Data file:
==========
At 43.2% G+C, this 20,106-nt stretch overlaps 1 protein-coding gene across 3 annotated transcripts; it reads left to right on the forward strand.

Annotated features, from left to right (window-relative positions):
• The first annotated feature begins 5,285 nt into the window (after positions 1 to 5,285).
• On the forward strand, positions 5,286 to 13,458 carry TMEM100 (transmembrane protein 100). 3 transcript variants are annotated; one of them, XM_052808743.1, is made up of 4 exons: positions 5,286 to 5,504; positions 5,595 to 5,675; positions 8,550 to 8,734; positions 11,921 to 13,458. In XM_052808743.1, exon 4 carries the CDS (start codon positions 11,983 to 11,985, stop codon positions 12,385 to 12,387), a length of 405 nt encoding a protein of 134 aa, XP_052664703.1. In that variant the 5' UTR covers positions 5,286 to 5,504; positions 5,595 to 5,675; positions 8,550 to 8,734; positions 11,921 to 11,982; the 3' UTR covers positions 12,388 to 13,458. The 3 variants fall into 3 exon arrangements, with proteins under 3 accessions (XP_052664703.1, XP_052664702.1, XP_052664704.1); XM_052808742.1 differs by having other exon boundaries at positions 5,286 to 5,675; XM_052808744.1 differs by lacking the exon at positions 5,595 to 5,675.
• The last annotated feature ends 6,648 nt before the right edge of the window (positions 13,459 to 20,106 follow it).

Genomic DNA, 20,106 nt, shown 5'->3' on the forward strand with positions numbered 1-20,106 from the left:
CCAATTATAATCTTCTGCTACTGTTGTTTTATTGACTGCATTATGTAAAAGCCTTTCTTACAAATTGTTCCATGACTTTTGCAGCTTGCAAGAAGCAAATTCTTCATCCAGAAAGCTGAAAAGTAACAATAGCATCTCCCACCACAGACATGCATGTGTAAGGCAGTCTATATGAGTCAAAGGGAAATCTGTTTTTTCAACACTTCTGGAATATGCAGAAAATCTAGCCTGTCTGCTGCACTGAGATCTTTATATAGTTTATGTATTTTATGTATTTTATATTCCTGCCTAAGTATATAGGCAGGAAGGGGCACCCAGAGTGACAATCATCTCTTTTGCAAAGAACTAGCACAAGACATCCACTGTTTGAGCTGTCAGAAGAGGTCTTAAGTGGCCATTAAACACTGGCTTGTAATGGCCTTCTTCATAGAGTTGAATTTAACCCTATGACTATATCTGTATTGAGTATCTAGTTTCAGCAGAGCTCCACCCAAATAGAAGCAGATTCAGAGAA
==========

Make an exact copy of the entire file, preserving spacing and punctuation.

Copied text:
At 43.2% G+C, this 20,106-nt stretch overlaps 1 protein-coding gene across 3 annotated transcripts; it reads left to right on the forward strand.

Annotated features, from left to right (window-relative positions):
• The first annotated feature begins 5,285 nt into the window (after positions 1 to 5,285).
• On the forward strand, positions 5,286 to 13,458 carry TMEM100 (transmembrane protein 100). 3 transcript variants are annotated; one of them, XM_052808743.1, is made up of 4 exons: positions 5,286 to 5,504; positions 5,595 to 5,675; positions 8,550 to 8,734; positions 11,921 to 13,458. In XM_052808743.1, exon 4 carries the CDS (start codon positions 11,983 to 11,985, stop codon positions 12,385 to 12,387), a length of 405 nt encoding a protein of 134 aa, XP_052664703.1. In that variant the 5' UTR covers positions 5,286 to 5,504; positions 5,595 to 5,675; positions 8,550 to 8,734; positions 11,921 to 11,982; the 3' UTR covers positions 12,388 to 13,458. The 3 variants fall into 3 exon arrangements, with proteins under 3 accessions (XP_052664703.1, XP_052664702.1, XP_052664704.1); XM_052808742.1 differs by having other exon boundaries at positions 5,286 to 5,675; XM_052808744.1 differs by lacking the exon at positions 5,595 to 5,675.
• The last annotated feature ends 6,648 nt before the right edge of the window (positions 13,459 to 20,106 follow it).

Genomic DNA, 20,106 nt, shown 5'->3' on the forward strand with positions numbered 1-20,106 from the left:
CCAATTATAATCTTCTGCTACTGTTGTTTTATTGACTGCATTATGTAAAAGCCTTTCTTACAAATTGTTCCATGACTTTTGCAGCTTGCAAGAAGCAAATTCTTCATCCAGAAAGCTGAAAAGTAACAATAGCATCTCCCACCACAGACATGCATGTGTAAGGCAGTCTATATGAGTCAAAGGGAAATCTGTTTTTTCAACACTTCTGGAATATGCAGAAAATCTAGCCTGTCTGCTGCACTGAGATCTTTATATAGTTTATGTATTTTATGTATTTTATATTCCTGCCTAAGTATATAGGCAGGAAGGGGCACCCAGAGTGACAATCATCTCTTTTGCAAAGAACTAGCACAAGACATCCACTGTTTGAGCTGTCAGAAGAGGTCTTAAGTGGCCATTAAACACTGGCTTGTAATGGCCTTCTTCATAGAGTTGAATTTAACCCTATGACTATATCTGTATTGAGTATCTAGTTTCAGCAGAGCTCCACCCAAATAGAAGCAGATTCAGAGAA